Jeremy Leavitt Chaim Potok uses symbolism in The Chosen many different ways. One thing thatis symbolic in his book is the reference to the right and left sides of things. Throughoutthe book this is used to show what the characters are like. First Potok illustrates the pointwhen Reuven’s left eye is cut during the baseball game. It is used again at the hospital. Danny and his father also illustrate the right and left hand symbolism. When Danny hit the ball at Reuven, it hit him in the left eye. When Reuven was inthe hospital strange things happened to him on the elevator. “It looked blurred, and I saw it change color from white to red to black, then back to white.”Reuven must have seen things in a different light without the full use of his left eye, whichexplains why the fluorescent lights in the elevator changed the way they did. WhenReuven woke up in the hospital he could only see through his right eye and the windowshe looked at were blurred. More of the symbolism comes out as Reuven begins to familiarize himself with thesurroundings of the hospital. Reuven met Tony Savo, on the bed to his left. Mr. Savowas a prizefighter, and had been clopped enough to get him to the hospital. Mr. Savo’sright eye had a patch on it. Mr. Savo says that the world is crazy and cockeyed. He tellsReuven to watch out for himself because the world is cockeyed. Because Mr. Savo onlyviews the world through his left eye it appears cockeyed. The symbolism in this shows leftto be worldly and cautious. To Reuven’s right side is Billy. Billy is blind. He is a small, fragile looking boywhich portrays the innocence he has. Because Billy can’t see out of either eye he doesn’tknow of the world and is not affected by it. The symbolism portrayed here shows that theright is associated with innocence and good. When Danny comes to visit Reuven in the hospital, the two of them leave to gotalk in the hall. Danny begins to play with his right earlock using his right hand. Heseemed to be very absorbed in something, then he noticed that he was doing it and he quit. “It’s funny,” he said. “It’s really funny. I have to be a rabbi and don’t want to be one, you don’t have to be a rabbi and do want to be one. It’s a crazy world.” Here Danny is illustrating his desire to learn of the world, but he is restricted because ofhis religious obligations, the right things to do. Danny told Reuven how he studies Talmud and that he has a photographicmemory. He also told Reuven about taking trips to the library in secret to learn aboutpsychology and not anger his father immensely. Danny’s world is completely of the rightside, isolated in his Hasidic community, with the pressures of becoming the next tzaddik. Danny wants to expand his knowledge by studying psychology and other things notassociated with Talmud, or left sided things. When Reuven was let out of the hospital, he was allowed to use his glasses, but hewas not allowed to read. “The world jumped into focus and everything looked suddenly bright and fresh and clean, as it does on an early morning with the sun on the trees, and there was a newness everywhere, a feeling that I had been away a long time in a dark place and was now returning home to sunlight.” Reuven was deprived of the sight in his left eye and couldn’t see the world in the rightlight, he lost the balance necessary to view the world properly. Once out of the hospitalhe could see, but wasn’t able to read, which still shut him off from the world. After beingshut off from the world for a week, Reuven noticed things he hadn’t before. “The hydrangea bush – or snowball bush, as we called it – on our lawn glowed in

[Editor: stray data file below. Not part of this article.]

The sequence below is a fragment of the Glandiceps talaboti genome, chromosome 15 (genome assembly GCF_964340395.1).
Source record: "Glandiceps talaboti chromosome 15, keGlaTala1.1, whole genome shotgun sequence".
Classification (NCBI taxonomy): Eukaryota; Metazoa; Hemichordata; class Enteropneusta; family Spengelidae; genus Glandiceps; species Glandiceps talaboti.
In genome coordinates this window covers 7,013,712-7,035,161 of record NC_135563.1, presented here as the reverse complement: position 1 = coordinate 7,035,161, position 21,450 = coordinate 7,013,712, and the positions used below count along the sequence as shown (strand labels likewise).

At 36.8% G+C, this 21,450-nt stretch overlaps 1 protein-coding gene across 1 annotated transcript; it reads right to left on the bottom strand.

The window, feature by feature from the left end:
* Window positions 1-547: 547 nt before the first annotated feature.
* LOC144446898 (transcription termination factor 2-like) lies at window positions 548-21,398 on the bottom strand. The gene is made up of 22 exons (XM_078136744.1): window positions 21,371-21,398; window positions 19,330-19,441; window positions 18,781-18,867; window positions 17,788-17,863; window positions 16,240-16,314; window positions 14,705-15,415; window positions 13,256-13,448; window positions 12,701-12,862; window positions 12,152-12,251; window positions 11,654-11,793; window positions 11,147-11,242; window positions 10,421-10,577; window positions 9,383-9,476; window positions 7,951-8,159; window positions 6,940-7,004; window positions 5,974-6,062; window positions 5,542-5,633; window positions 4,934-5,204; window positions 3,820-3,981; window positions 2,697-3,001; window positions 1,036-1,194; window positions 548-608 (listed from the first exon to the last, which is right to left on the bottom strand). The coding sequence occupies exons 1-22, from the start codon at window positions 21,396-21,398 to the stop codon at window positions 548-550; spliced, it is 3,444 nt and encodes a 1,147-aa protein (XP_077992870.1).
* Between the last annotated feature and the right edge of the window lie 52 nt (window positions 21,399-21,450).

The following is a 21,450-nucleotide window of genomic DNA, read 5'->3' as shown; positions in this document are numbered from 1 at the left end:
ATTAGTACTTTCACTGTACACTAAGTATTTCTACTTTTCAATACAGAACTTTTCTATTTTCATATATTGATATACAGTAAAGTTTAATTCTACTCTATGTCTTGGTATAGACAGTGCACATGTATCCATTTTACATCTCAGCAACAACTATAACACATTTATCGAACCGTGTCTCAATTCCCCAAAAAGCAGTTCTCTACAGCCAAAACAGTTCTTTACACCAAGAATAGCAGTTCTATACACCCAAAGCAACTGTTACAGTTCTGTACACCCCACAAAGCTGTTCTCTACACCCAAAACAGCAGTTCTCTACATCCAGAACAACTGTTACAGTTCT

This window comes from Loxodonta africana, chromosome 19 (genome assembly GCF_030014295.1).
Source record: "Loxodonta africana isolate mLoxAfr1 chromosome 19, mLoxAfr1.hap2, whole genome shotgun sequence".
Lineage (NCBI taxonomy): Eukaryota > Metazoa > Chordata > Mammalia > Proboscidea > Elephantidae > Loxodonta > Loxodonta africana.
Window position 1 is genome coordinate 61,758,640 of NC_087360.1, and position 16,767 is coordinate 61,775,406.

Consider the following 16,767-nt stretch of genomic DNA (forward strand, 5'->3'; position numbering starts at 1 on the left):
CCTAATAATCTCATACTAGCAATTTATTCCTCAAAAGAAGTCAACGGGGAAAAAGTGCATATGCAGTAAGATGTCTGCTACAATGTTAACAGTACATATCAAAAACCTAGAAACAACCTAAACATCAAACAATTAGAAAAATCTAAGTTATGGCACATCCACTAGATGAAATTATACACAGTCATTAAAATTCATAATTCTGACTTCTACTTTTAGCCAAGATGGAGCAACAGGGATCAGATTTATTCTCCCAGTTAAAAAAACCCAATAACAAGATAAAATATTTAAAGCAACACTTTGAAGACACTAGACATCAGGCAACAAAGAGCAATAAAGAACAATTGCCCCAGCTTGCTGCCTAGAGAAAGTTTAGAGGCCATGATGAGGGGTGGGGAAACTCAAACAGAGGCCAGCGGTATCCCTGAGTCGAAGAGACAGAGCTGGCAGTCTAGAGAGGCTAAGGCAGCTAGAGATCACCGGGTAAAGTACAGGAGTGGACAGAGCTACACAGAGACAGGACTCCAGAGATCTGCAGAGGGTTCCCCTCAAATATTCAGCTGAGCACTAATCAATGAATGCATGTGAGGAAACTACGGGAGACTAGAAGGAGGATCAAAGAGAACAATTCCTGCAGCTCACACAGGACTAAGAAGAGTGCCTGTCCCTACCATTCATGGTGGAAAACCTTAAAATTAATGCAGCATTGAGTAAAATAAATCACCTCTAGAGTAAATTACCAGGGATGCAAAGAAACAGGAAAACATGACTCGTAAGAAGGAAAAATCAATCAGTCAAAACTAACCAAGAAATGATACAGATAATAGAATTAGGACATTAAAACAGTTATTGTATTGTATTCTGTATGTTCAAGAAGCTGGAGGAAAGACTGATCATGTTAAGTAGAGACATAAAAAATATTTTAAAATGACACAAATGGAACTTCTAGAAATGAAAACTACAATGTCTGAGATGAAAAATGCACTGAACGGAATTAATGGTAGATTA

the sunlight and I stared at it. I had never really paid attention to it before. Now it seemed suddenly luminous and alive.”This shows how Reuven has realized for himself that the accident had brought about achange in him. When Reuven went to his synagogue he saw his fellow classmates, and he thoughtabout what it would be like to be blind, Reuven couldn’t comprehend it. After the servicesReuven was staring at the sky and noticed the blue. It was the same color as Danny’seyes, which were the same color as the innocent little Billy’s eyes. Danny is beingassociated to the little boy to the right of Reuven in the Hospital. When Reuven went to Danny’s synagogue, Danny’s younger brother sat to hisfather’s left and Danny and Reuven to the right. This may have been because Danny wasnext in line to become tzaddik and his little brother was therefore inferior to him which isthe reason he sat to the left of Reb Saunders and Danny sat to the right. Like the Saunders brothers, When Reuven went to Danny’s house to have Talmudwars he would sit to the left of Reb Saunders and Danny would sit to the right. This issymbolic of how Reb Saunders knows that Danny is favored more and is more religiousthan Reuven, not a Hasid. One day Reuven received a phone call from Billy’s father. Reuven asked him ifBilly’s operation went well and Billy’s father said that it had not. Reuven then asked if hecould visit Billy, and Billy’s dad said that he had moved away. Reuven suddenlyremembered Mr. Savo and the crazy, cockeyed world. Out of Reuven’s left eye he saw afly trapped by a spider on a web. This is symbolic of Billy’s situation. Billy was trappedby his blindness, and when someone attempted to alter his blindness it didn’t work and hemoved away. Just like Billy the fly was trapped and Reuven blew the web away and thefly disappeared. This is also symbolic of Danny’s situation. Danny is trapped by his father and thefact that he will someday have to take over as tzaddik. But when Danny alters hissituation by studying psychology and going to college he disappears as a Hasidic tzaddikand becomes a tzaddik to the world and a follower of the commandments. Also Danny’seyesight grows worse and worse as he studied psychology and the glasses he used hadlittle affect. He may have been going blind, closer to the right like Billy, and not the leftafter all. This symbolism can also help to describe Reb Saunders situation. Reb Saunders istrapped by his son’s brilliant mind. When he tries to change his son by raising him insilence he loses his son. Perhaps Danny lived his life viewing the world through his right eye only and nowhe is beginning to restore the balance so that he can see things in a new light. “Danny nodded, his eyes glowing, luminous.”Danny’s eyes are described exactly the same way as the snowball bush in Reuven’s frontyard. This obviously represents the fact that Danny is now seeing things he had not seenbefore. And he was being seen as never seen before, with no beard or earlocks. In conclusion, Reuven may have been illustrated at the left for more than onereason. The left provides balance for the right, an opposition. Danny was chosen as anopposition to his father and Reuven was chosen as an opposition to them both. Reuven atthe left helped Reb Saunders understand why his son was doing the things he was. Theright represents life devoted to one thing, in Reb Saunders case Talmud, and the leftrepresents the worldly things such as Freud and deductive logic, which includes the rightbut also has a balance. Perhaps this is the major difference between the Hasids and theapikorism. Although they have harsh differences they need each other to survive.